Tunstall: Man cleared over dangerous dog charges
PUBLISHED: 10:55 17 April 2014 | UPDATED: 10:55 17 April 2014
A man whose dog bit a cyclist in a Suffolk forest has been cleared of being the owner of a dog that was dangerously out of control.
Andrew Davey claimed that his Weimaraner bit cyclist Neal Watson after being hit by his cycle which he claimed was “going at speed” along a bike trial in Tunstall Forest, near Woodbridge.
He said that after being struck by the bike he heard his dog yelp before it bit Mr Watson’s leg.
Davey, 44, of Dallinghoo Road, Wickham Market, denied being the owner of a dangerously out of control dog on September 1 last year and was cleared by a jury.
During his trial at Ipswich Crown Court Davey brought the dog into court and walked it in front of the jury .
The court heard that Mr Watson and his friend James Gray were a few minutes into their bike ride when Davey’s dog ran over and bit Mr Watson on the leg causing two puncture wounds.
Following the incident Mr Watson and Mr Gray asked Davey for his name and contact details and were allegedly told his name was Andy Davies and were given a wrong telephone number.
Mr Gray had eventually traced Davey through Facebook and the police were contacted.
Mr Watson told the court that he and Mr Gray had been riding along a bike trail when he saw a dog running around ahead of him without a collar or lead.
He slowed down to a walking pace and veered off the bike trail to give it a wide berth.
He said the dog had then run over and bit him on the leg before running back to its owner.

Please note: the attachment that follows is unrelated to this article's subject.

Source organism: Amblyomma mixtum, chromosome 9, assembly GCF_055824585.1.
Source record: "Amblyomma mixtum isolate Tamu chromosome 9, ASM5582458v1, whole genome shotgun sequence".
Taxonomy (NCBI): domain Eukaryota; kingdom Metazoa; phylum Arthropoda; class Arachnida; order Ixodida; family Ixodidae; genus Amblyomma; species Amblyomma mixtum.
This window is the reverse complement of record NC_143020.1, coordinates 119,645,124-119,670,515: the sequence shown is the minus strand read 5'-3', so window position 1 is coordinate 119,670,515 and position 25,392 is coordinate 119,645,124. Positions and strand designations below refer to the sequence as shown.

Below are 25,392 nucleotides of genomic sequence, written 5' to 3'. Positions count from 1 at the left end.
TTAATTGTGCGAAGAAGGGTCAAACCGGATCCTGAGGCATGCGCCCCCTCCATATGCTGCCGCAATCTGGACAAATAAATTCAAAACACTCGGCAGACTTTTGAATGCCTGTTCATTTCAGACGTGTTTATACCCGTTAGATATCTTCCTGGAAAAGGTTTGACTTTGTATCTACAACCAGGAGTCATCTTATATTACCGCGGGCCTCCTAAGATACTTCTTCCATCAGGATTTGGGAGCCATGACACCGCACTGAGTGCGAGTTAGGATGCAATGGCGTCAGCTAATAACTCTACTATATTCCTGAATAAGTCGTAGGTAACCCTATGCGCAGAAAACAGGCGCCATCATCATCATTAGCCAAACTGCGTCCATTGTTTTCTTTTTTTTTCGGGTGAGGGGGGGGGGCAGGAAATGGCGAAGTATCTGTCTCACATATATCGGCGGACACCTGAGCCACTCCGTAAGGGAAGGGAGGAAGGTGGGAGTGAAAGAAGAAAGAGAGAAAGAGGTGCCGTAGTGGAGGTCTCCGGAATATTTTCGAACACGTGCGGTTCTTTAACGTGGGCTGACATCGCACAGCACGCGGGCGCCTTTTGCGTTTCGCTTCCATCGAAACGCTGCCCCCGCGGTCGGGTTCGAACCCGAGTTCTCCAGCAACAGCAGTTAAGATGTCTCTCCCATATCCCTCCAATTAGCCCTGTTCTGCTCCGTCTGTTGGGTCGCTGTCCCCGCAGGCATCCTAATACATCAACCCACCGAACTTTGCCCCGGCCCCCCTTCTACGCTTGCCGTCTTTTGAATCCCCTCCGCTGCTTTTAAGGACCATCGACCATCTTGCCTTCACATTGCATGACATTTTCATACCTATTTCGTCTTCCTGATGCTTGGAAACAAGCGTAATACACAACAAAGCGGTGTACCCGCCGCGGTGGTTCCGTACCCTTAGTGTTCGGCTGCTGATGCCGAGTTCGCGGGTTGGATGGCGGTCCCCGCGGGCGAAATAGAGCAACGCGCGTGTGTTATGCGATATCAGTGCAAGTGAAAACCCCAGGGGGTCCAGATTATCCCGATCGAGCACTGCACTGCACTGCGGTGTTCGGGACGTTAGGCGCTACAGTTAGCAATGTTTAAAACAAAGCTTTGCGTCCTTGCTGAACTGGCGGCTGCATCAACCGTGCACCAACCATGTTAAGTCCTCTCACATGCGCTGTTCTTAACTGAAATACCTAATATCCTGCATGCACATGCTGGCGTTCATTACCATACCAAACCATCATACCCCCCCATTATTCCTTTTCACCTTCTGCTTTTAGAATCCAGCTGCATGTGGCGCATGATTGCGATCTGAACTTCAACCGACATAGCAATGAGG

He said he didn’t see a collar or lead on either of the two dogs with Davey and denied that his bike had clipped the dog.
Davey told the court he had the eight-year-old dog since it was eight-months-old and had taken it to a training school.
He said his pet had never shown any aggressive behaviour to people or animals and was well used to seeing cyclists and horses during walks in Tunstall Forest.
He said on the day in question he had been in the forest with his two children and two dogs and had called out to the Weimaraner after catching a glimpse of a cycle helmet moving “very quickly”.
He said the dog had come out of the bushes as Mr Watson went past and had been clipped by the bike. He said the dog had yelped before biting Mr Watson and then returning to him.
He denied giving a false name and said he had given Mr Watson the telephone number of his former address because it was the first number that came into his head.
Asked by trial judge John Devaux who he blamed for the incident, Davey replied: “I don’t blame anybody. Mr Watson and the dog arrived at a point in the forest at the same time. It was an accident.”